Maura Drew-Lytle, spokesperson for the Canadian Bankers Association in Toronto, agrees that no country or banking industry is immune to adverse global economic developments, such as the developments we're seeing now in Europe.
But of the CCPA report, she says it gives the impression that, because the Canadian banks did not have the same difficulties during the global financial crisis that other banks had, they are resting on their laurels. "This is not the case at all," Drew-Lytle says.
She highlights that the Canadian banking system is subject to prudential regulation and supervision by the Office of the Superintendent of Financial Institutions (OSFI), one of the most highly regarded regulators in the world.
"Canadian banks have sound risk management systems and practices in place, which were tested and proved successful during the global financial crisis of 2008-2009 and continue to be proven today," she tells Yahoo! Canada Finance. "Part of the reason that the Canadian banks weathered the global financial crisis so much better than banks in other parts of the world is that they are, and continue to be, well-managed, well-regulated and well-capitalized."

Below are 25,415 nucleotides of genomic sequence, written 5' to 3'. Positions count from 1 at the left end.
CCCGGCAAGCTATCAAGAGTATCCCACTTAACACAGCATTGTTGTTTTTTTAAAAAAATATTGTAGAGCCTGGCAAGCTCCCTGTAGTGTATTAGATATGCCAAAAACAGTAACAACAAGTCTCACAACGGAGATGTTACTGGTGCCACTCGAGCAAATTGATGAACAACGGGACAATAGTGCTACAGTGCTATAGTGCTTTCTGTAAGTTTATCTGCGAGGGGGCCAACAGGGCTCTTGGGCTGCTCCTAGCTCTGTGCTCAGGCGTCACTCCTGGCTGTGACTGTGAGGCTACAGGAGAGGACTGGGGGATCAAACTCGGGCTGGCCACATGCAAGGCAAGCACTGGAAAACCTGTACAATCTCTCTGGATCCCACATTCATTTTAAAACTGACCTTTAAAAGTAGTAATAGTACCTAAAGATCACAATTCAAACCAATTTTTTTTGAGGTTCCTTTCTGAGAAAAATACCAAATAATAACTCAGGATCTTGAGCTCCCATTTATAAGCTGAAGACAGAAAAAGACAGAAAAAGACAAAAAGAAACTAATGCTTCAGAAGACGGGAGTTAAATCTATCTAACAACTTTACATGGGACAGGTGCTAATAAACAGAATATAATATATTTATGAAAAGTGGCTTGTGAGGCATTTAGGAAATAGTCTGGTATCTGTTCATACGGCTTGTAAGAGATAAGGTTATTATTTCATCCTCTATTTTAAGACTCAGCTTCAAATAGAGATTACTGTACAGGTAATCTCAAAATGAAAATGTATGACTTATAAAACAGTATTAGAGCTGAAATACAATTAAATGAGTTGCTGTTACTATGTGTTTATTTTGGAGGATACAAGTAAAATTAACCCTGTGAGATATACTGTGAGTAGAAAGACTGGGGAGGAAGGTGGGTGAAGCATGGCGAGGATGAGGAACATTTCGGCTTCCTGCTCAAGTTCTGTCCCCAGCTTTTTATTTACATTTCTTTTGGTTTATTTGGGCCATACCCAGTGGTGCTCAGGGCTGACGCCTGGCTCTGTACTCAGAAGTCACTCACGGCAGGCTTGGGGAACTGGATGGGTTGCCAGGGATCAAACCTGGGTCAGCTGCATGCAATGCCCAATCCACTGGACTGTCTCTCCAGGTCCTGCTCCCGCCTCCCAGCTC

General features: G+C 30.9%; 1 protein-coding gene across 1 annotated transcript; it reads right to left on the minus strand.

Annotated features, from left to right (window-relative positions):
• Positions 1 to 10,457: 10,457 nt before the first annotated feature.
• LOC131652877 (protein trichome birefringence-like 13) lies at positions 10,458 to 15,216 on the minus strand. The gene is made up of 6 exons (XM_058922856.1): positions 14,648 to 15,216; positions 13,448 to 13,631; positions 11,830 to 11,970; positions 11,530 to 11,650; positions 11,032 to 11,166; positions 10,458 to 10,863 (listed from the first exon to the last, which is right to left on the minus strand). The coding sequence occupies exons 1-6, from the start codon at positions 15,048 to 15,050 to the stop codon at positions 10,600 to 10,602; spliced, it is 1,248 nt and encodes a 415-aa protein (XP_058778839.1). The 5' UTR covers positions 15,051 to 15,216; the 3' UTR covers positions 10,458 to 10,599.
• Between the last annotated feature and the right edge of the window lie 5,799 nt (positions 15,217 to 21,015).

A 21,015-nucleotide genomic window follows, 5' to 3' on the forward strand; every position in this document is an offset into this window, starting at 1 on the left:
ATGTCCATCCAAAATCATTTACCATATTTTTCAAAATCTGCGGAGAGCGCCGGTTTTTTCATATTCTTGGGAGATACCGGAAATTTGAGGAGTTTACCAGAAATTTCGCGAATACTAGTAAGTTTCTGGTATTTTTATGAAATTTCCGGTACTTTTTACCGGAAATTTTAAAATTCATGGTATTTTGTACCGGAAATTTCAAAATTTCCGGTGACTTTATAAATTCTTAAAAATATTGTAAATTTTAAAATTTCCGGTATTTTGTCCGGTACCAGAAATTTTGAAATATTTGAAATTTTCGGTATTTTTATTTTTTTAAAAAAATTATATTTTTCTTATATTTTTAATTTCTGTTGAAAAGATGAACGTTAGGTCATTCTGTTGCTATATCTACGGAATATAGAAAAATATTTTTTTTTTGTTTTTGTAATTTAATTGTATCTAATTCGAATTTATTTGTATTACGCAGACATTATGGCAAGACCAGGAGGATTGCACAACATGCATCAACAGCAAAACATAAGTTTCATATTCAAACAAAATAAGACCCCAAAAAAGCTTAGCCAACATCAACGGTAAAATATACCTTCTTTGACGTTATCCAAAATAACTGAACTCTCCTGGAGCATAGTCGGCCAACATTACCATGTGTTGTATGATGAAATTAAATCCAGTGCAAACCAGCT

Canadian banks constantly monitor the possible international and domestic challenges and will change their risk management practices to avoid difficulties and take other steps that they feel are necessary. They also perform regular "stress-tests" to ensure that they aren't taking on too much risk in the changing environment.
"All this has contributed to the World Economic Forum naming the Canadian banking system as the strongest in the world for four years in a row," she adds.